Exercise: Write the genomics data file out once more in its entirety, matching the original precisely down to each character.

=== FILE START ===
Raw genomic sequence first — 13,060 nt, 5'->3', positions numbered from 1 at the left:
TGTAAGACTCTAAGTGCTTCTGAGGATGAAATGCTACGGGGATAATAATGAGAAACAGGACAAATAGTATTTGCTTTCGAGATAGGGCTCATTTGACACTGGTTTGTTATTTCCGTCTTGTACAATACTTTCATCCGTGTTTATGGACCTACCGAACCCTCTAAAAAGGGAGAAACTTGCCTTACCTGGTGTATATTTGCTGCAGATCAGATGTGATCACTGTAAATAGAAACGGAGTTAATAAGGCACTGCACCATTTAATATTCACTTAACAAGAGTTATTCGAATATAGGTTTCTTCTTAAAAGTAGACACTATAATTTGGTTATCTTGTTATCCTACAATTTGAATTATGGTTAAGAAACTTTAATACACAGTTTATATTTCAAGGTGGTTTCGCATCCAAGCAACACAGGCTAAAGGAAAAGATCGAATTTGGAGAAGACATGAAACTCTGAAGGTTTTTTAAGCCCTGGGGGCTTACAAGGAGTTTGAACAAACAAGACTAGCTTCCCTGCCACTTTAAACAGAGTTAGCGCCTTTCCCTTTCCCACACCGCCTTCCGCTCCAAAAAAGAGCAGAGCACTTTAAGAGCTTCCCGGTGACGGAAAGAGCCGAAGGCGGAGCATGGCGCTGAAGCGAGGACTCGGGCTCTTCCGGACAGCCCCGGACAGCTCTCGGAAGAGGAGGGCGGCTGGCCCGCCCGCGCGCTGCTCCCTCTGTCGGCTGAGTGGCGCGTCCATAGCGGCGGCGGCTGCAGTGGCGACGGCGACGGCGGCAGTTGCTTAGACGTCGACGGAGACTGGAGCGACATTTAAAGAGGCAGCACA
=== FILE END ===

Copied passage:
Raw genomic sequence first — 13,060 nt, 5'->3', positions numbered from 1 at the left:
TGTAAGACTCTAAGTGCTTCTGAGGATGAAATGCTACGGGGATAATAATGAGAAACAGGACAAATAGTATTTGCTTTCGAGATAGGGCTCATTTGACACTGGTTTGTTATTTCCGTCTTGTACAATACTTTCATCCGTGTTTATGGACCTACCGAACCCTCTAAAAAGGGAGAAACTTGCCTTACCTGGTGTATATTTGCTGCAGATCAGATGTGATCACTGTAAATAGAAACGGAGTTAATAAGGCACTGCACCATTTAATATTCACTTAACAAGAGTTATTCGAATATAGGTTTCTTCTTAAAAGTAGACACTATAATTTGGTTATCTTGTTATCCTACAATTTGAATTATGGTTAAGAAACTTTAATACACAGTTTATATTTCAAGGTGGTTTCGCATCCAAGCAACACAGGCTAAAGGAAAAGATCGAATTTGGAGAAGACATGAAACTCTGAAGGTTTTTTAAGCCCTGGGGGCTTACAAGGAGTTTGAACAAACAAGACTAGCTTCCCTGCCACTTTAAACAGAGTTAGCGCCTTTCCCTTTCCCACACCGCCTTCCGCTCCAAAAAAGAGCAGAGCACTTTAAGAGCTTCCCGGTGACGGAAAGAGCCGAAGGCGGAGCATGGCGCTGAAGCGAGGACTCGGGCTCTTCCGGACAGCCCCGGACAGCTCTCGGAAGAGGAGGGCGGCTGGCCCGCCCGCGCGCTGCTCCCTCTGTCGGCTGAGTGGCGCGTCCATAGCGGCGGCGGCTGCAGTGGCGACGGCGACGGCGGCAGTTGCTTAGACGTCGACGGAGACTGGAGCGACATTTAAAGAGGCAGCACA